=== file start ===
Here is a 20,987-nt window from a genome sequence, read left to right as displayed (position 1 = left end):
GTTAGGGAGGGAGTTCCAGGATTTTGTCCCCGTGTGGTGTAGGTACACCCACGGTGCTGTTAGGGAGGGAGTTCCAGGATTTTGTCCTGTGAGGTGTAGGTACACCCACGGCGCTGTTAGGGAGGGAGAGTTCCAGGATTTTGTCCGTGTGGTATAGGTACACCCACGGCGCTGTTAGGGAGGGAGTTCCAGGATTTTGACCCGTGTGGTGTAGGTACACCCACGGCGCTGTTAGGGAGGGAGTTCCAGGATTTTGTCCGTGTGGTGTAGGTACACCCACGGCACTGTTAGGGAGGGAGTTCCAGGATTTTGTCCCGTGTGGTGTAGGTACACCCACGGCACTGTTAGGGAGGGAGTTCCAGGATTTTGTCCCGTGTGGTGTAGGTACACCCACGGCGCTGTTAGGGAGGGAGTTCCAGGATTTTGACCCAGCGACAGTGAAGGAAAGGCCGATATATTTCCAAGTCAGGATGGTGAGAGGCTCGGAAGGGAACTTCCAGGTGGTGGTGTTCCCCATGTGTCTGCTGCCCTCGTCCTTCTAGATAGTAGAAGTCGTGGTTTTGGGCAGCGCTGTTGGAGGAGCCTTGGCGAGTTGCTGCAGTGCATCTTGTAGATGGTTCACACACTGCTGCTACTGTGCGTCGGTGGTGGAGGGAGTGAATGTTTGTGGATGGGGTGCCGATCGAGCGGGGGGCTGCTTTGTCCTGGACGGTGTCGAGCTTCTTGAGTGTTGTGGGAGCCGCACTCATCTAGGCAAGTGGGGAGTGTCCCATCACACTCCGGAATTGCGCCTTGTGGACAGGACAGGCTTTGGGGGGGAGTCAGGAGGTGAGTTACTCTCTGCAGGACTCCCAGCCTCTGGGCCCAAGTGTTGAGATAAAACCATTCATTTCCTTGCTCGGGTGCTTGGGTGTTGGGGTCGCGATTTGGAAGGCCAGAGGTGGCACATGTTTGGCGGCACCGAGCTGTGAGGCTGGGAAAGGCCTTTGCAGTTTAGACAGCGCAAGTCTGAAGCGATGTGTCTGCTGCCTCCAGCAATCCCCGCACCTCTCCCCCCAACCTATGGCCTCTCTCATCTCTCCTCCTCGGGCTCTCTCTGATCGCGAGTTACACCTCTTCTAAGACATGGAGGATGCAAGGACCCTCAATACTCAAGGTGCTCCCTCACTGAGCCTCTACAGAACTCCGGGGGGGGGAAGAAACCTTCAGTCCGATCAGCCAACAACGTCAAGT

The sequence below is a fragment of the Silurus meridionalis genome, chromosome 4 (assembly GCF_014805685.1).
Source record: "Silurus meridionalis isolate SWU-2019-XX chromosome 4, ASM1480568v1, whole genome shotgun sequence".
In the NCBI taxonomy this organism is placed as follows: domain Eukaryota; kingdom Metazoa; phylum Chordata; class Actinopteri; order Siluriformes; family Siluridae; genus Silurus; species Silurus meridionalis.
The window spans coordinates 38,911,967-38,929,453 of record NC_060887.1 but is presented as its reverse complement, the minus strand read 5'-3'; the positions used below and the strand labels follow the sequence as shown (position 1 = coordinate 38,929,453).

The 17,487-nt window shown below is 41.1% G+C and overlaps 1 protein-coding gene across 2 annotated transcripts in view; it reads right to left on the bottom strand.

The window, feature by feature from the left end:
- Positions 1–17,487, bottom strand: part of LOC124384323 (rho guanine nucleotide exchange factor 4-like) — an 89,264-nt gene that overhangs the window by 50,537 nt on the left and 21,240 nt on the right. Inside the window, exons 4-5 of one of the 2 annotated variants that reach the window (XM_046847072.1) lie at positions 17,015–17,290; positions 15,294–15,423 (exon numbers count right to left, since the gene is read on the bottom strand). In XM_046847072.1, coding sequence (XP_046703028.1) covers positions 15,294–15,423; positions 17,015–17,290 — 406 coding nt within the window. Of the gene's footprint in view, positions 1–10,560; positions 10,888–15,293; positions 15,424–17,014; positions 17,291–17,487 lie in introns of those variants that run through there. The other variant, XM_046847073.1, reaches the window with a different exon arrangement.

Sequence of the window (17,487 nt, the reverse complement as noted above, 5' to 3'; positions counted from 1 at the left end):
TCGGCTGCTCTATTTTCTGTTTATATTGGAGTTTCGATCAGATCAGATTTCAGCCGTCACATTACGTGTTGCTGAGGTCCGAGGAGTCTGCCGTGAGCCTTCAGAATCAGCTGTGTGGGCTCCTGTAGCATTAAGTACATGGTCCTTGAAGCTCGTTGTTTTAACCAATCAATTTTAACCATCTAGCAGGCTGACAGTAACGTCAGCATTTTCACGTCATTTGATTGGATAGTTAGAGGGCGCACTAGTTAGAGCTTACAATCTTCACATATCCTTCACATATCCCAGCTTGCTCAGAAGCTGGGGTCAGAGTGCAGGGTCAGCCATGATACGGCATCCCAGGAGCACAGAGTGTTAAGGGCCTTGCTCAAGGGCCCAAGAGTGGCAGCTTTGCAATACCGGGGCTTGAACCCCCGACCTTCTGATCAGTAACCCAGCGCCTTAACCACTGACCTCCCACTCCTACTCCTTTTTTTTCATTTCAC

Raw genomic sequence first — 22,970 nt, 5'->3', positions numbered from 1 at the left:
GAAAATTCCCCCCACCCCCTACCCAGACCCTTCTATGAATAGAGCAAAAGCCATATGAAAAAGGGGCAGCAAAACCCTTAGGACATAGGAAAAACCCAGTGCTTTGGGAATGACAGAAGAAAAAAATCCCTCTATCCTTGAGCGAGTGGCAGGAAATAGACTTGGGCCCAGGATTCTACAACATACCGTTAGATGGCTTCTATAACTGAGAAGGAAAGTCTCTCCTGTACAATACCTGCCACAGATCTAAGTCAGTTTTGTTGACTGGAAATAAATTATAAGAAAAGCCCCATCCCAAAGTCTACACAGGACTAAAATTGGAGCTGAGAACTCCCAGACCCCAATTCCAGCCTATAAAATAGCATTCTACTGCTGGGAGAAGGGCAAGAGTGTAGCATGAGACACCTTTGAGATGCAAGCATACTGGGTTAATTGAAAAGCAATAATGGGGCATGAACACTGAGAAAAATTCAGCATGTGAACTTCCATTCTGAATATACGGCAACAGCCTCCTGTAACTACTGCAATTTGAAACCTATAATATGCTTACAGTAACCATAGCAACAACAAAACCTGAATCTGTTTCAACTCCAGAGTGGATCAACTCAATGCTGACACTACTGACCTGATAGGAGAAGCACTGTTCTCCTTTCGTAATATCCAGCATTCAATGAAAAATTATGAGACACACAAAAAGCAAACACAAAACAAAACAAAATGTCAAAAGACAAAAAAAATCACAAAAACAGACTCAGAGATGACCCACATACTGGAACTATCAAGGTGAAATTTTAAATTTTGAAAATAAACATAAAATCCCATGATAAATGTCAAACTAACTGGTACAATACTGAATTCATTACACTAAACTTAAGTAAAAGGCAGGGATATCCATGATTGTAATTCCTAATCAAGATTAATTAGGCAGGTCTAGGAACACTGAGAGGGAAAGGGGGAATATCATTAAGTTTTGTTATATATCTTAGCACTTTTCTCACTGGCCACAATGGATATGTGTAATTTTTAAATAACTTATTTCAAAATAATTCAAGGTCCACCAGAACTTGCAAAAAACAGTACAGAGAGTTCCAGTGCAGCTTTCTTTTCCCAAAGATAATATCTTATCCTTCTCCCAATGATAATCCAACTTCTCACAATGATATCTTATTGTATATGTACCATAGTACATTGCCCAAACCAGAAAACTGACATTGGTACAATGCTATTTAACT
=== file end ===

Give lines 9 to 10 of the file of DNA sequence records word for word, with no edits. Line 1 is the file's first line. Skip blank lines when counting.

- Positions 1–17,487, bottom strand: part of LOC124384323 (rho guanine nucleotide exchange factor 4-like) — an 89,264-nt gene that overhangs the window by 50,537 nt on the left and 21,240 nt on the right. Inside the window, exons 4-5 of one of the 2 annotated variants that reach the window (XM_046847072.1) lie at positions 17,015–17,290; positions 15,294–15,423 (exon numbers count right to left, since the gene is read on the bottom strand). In XM_046847072.1, coding sequence (XP_046703028.1) covers positions 15,294–15,423; positions 17,015–17,290 — 406 coding nt within the window. Of the gene's footprint in view, positions 1–10,560; positions 10,888–15,293; positions 15,424–17,014; positions 17,291–17,487 lie in introns of those variants that run through there. The other variant, XM_046847073.1, reaches the window with a different exon arrangement.

Sequence of the window (17,487 nt, the reverse complement as noted above, 5' to 3'; positions counted from 1 at the left end):